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Clin Endocrinol (Oxf). 1996 Feb;44(2):199-205.

Relation between serum interleukin-6 and thyroid hormone concentrations in 270 hospital in-patients with non-thyroidal illness.

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1
University of Birmingham, Department of Medicine, Queen Elizabeth Hospital, UK.

Abstract

OBJECTIVES:

Non-thyroidal illness (NTI) is frequently accompanied by alterations in circulating thyroid hormone concentrations, despite patients remaining clinically euthyroid. The mechanisms accounting for these changes in circulating thyroid hormone concentrations remain unknown. Much attention has focussed on the role of inflammatory cytokines which are known to be important mediators of disease. The aim of this study was to investigate the role of the cytokine interleukin-6 (IL-6) in alterations of thyroid hormone metabolism seen in NTI.

DESIGN:

Longitudinal study of hospital in-patients, correlating serum IL-6 concentrations with circulating thyroid hormone concentrations.

PATIENTS:

Two hundred and seventy in-patients recruited consecutively, excluding those with known or suspected thyroid disorder. The patients were divided into 5 subgroups reflecting the nature of their NTI and comprised 41 patients with liver disease, 99 with renal disease, 19 intensive care (ITU) patients, 22 with cardiac disease and 89 patients with general medical, or surgical conditions.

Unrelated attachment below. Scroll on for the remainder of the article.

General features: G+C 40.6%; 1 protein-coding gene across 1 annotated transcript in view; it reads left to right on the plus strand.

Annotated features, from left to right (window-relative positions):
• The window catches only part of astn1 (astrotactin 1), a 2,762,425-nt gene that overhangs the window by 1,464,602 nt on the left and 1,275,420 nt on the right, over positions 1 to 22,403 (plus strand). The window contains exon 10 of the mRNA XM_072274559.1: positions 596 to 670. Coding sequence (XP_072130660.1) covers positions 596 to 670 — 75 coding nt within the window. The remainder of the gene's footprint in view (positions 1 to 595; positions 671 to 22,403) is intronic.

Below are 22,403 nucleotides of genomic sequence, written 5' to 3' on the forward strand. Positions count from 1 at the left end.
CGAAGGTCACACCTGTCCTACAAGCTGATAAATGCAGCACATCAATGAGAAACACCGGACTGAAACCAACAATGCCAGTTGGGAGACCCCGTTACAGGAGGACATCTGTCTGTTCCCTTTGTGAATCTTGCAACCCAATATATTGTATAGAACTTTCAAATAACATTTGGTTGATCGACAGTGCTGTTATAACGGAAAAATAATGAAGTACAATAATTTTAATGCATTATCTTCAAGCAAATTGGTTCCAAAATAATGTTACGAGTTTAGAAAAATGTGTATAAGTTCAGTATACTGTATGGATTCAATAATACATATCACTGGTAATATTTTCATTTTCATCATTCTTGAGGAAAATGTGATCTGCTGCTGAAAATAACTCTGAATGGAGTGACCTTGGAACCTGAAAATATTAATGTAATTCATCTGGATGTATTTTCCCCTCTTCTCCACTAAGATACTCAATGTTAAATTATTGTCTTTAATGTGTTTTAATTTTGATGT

MEASUREMENTS:

Serum IL-6 concentrations were determined using a commercially obtained immunoassay (IL-6 Quantikine assay, R&D Systems, Abingdon, UK). Serum total T4 and total T3 were measured using chemiluminescent immunometric assays (Kodak Clinical Diagnostics Ltd, Amersham, UK) and serum TSH was measured using a third-generation chemiluminescent immunometric assay (Amerlite TSH 30, Kodak Clinical Diagnostics Ltd, Amersham, UK).

RESULTS:

Ninety-three patients studied (35%) had a serum T3 below the normal range (<1.0 nmol/l), 89 patients (33%) had a serum T4 below the normal range (<65 nmol/l) and in 58 patients (21%) both serum T3 and T4 were below the normal range. There was a significant negative correlation between serum total T3 and IL-6 (r = -0.219; P < 0.001) and total T4 and IL-6 (r = -0.32; P = 0.32), but not between TSH and IL-6 (r = -0.075; P = 0.22). The ITU patient subgroup had the highest IL-6 concentrations (229.3 +/- 48.1 ng/l, mean +/- standard error), whilst also having the lowest T3 (0.93 +/- 0.08 nmol/l), TSH (0.79 +/- 0.25 mU/l) and T4 concentrations (66.6 +/- 7.3 nmol/l). The subgroup of patients under general medical or surgical care had least disturbance of their T3 (low in 19%) and T4 (low in 8%) concentrations, whilst also having the lowest mean IL-6 concentration (39.0 +/- 5.3 ng/l). The renal patient subgroup, whilst including a high proportion of patients with low T3 (39%) and T4 (45%) concentration, demonstrated only modest elevation of IL-6 concentrations (mean 41.4 +/- 8.5 ng/l).

CONCLUSIONS:

Our data revealed a statistical relation between elevated serum IL-6 concentrations and alterations in circulating thyroid hormone concentrations seen in NTI; however, the findings in patients with renal disease suggest that circulating IL-6 is not the only factor responsible for alteration in thyroid hormone metabolism in NTI.

PMID:
8849575
[Indexed for MEDLINE]

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